How to Use LinkedIn to Find a Job (Plus, Tips for Updating Your Profile So You Get Hired)
It’s certainly no secret that the unemployment rate is at an all-time high. (At press time, the jobless rate in the U.S. was almost at 20 percent.) If you find yourself out of work, the number one task at the top of your to-do list is clear: Let the job search begin. But how can you use LinkedIn to find the right opportunity for you? In a lot of ways, actually. We’re outlining exactly where to start, as well as a handful of tips to give your LinkedIn profile the employer-friendly facelift it needs.
How to Use LinkedIn to Find the Best Job Opportunities for You1. Start By Tailoring Your Search to Your Exact Job Wants
According to LinkedIn’s resident career expert Blair Decembrele, you should start by filtering your search on LinkedIn by job function, title, industry and more. You can also use the open search box to add key phrases like “remote” or “work-from-home” to find opportunities that meet your specific wants and needs. And keep in mind: Hiring managers post the most opportunities on Monday, so you want to be sure to set up Job Alerts so listings are sent to you in real time. (At the top of the list of open positions, you’ll see a “Job Alerts” switch you can toggle on.)
2. When You See an Opening You’re Interested In, Ask for a Referral
In theory, you’ve been “linking in” with people on your profile for a little while now—i.e. you have connected with colleagues past and present so you’re able to keep tabs on where they’re working. If one of those people happens to be employed at the company you aspire to be hired by, now’s your chance to get strategic. It works like this: When in the LinkedIn “Jobs” tab, located at the top of the page, enter the field you’re interested in. From there, you’ll see a drop-down menu offering “LinkedIn Features.” Check off “In Your Network” and hit apply. The list will automatically re-populate with available openings where you know someone at the company. Final step? Select “Ask for a Referral,” so you’re on the inside track. (FYI, here are some sample email templates for successful referral outreach, provided by LinkedIn.)
3. Be Sure You Have a “Current Position” Listed on Your Profile
Even if you’re unemployed, it’s smart to either leave your last position as is (hey, so what if you haven’t had a chance to update that part of your profile) or fill it in with information about the type of work you’re seeking. The reason for this? It boosts your chances of appearing in searches conducted by recruiters or hiring managers mining LinkedIn to fill open slots if you have a “current” gig. And if you have cleared out your last role and want to make it clear you’re available for hire, a simple statement—say, “Looking for Next Role” ahead of an elevator pitch about your most recent experience—should do the trick. (If you choose to leave your last position as is, see below about “Open Candidates” and how to advertise your availability more privately.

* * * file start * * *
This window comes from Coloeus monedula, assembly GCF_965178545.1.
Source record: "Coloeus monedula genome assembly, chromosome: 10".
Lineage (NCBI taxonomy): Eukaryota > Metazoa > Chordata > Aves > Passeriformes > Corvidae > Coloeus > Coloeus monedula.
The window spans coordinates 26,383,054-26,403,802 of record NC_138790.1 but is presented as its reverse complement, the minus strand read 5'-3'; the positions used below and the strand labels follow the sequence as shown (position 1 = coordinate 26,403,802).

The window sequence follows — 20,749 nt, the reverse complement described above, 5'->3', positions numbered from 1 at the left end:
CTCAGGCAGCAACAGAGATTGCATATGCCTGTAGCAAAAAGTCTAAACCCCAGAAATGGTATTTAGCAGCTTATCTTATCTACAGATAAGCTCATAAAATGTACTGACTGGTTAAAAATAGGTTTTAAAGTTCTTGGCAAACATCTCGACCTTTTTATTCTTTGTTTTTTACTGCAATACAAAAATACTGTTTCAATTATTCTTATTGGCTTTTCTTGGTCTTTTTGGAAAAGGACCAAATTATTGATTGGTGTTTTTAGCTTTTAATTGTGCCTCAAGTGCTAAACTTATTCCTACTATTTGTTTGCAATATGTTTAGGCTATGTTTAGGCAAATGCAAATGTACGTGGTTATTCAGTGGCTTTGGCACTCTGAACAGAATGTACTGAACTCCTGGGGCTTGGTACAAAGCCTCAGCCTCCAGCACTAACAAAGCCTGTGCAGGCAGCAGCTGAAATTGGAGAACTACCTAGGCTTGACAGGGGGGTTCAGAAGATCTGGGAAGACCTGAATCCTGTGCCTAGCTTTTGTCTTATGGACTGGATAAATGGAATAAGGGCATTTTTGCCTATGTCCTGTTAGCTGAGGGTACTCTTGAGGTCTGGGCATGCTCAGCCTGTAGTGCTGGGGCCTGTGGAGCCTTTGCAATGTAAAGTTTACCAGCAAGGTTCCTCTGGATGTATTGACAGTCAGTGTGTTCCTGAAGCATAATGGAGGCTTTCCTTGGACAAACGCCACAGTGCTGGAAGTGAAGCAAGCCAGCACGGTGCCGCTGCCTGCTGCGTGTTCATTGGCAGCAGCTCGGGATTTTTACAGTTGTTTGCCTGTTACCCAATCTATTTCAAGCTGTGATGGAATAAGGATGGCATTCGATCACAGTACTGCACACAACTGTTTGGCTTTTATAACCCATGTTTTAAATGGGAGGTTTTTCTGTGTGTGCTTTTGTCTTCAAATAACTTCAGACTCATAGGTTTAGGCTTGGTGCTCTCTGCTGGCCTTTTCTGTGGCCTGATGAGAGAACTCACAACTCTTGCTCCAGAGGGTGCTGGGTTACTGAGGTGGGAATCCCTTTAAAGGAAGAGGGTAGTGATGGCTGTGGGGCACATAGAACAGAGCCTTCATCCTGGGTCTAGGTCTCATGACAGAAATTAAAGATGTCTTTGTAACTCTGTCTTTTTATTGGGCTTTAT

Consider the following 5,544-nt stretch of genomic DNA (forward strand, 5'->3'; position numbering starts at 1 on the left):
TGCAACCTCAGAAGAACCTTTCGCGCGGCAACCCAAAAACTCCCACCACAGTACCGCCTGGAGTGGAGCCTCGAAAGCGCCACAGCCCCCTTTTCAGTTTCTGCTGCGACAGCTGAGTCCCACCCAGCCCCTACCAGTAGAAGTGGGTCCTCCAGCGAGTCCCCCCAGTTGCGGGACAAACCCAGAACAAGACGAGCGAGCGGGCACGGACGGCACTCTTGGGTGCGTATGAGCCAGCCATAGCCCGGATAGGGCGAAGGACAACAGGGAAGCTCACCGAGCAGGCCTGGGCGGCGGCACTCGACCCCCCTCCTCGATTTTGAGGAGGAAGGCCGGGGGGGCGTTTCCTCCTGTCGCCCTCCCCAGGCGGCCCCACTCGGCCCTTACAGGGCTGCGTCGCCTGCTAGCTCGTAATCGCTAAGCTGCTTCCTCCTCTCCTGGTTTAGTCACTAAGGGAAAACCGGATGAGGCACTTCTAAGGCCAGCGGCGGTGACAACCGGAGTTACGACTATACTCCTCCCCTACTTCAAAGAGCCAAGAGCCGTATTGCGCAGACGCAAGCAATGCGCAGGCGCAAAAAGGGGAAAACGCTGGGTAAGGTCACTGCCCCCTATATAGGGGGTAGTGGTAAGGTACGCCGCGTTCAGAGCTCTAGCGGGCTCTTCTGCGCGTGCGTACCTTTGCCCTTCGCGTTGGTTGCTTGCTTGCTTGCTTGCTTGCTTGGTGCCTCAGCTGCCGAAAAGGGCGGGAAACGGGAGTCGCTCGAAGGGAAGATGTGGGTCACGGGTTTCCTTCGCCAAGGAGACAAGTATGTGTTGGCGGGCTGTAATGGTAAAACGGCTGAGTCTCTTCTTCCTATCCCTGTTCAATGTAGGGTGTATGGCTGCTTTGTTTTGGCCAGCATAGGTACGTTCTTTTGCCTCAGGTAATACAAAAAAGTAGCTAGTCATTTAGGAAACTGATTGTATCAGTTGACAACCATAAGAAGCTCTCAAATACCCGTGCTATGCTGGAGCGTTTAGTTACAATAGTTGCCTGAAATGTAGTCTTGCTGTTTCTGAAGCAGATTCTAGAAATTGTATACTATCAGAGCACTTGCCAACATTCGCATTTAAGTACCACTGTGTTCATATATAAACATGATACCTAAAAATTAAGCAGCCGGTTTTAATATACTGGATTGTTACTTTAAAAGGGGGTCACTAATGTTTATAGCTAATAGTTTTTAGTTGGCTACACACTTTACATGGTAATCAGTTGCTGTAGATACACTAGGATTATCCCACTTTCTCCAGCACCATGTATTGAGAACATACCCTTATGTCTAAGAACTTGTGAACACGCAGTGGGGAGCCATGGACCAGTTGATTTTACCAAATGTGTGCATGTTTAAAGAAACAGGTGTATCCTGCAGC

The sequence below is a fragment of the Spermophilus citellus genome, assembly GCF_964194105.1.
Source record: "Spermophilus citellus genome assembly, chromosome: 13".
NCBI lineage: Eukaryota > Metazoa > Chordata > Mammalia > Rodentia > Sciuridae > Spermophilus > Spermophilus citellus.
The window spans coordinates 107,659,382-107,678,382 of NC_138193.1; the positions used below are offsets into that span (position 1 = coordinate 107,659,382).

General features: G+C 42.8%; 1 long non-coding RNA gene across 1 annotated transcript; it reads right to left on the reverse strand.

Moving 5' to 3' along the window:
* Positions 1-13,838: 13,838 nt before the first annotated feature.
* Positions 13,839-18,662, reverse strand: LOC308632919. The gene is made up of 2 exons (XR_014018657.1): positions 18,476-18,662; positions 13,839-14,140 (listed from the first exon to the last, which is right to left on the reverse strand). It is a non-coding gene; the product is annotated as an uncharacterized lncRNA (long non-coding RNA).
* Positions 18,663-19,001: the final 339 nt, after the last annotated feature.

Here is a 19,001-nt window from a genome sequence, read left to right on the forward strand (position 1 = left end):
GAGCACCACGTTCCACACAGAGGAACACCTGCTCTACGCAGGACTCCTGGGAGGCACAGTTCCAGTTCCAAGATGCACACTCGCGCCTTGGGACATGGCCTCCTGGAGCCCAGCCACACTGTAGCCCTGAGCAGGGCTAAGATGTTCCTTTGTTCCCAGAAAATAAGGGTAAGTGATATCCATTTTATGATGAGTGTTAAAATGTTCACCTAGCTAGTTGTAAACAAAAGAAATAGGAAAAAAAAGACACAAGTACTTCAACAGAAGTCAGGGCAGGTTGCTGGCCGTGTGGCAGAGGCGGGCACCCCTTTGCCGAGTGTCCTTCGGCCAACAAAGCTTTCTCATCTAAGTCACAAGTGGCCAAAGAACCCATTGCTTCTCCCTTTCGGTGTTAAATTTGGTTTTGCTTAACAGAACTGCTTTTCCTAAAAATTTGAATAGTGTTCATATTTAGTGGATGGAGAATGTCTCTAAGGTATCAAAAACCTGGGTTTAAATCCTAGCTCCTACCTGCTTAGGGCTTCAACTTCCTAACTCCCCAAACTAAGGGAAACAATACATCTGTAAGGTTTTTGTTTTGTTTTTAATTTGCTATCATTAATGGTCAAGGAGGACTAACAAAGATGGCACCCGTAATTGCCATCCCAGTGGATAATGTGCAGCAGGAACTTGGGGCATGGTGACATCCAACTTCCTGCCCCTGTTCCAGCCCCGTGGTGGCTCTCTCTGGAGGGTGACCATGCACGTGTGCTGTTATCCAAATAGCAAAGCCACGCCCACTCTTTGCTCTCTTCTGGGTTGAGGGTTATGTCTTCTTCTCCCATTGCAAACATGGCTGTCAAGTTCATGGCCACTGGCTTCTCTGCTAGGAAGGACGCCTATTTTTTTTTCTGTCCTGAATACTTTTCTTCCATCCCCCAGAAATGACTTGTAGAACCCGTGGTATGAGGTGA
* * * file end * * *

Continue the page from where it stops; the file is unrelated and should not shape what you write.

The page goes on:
4. Follow the Company Pages of Places You’d Like to Work
The best way to be on the inside track? Stay up to speed on everything the place you aspire to work at is sharing and discussing on LinkedIn. In fact, this is another way to be the first to hear about job opportunities. Follow the page and they’ll show up right in your newsfeed. (There’s also an option to receive direct alerts.)
How to Update Your LinkedIn Profile So You Get Hired1. First, Update That Profile Pic
Get this: LinkedIn profiles with photos receive up to 21 times more profile views, nine more connection requests and up to 36 more messages, according to Decembrele. Not sure how to snap a good one? Two words: Portrait mode.
2. Next, Take a Hard Look at How You Summarize Yourself
The “About” section at the top of your profile is actually the most viewed part of your page, which means you want to make sure you update it regularly so that it represents who you are and what you’re looking for. (Pro tip from Decembrele: “Keep it to 40 words or less so it’s more likely to show up in a search.”)
3. Update Your List of Skills
4. Make Sure Employers Can Find You
This is a common quandary, especially if you’re still employed: When you’re employed at one place, how do you put the word out that you’re interested in working somewhere else? Enter Open Candidates, a new feature from LinkedIn that privately signals to recruiters that you’re just that—open to new opportunities. (You toggle it on behind-the-scenes on your personal LinkedIn dashboard, but it’s only visible to recruiters and won’t show up on your public profile.)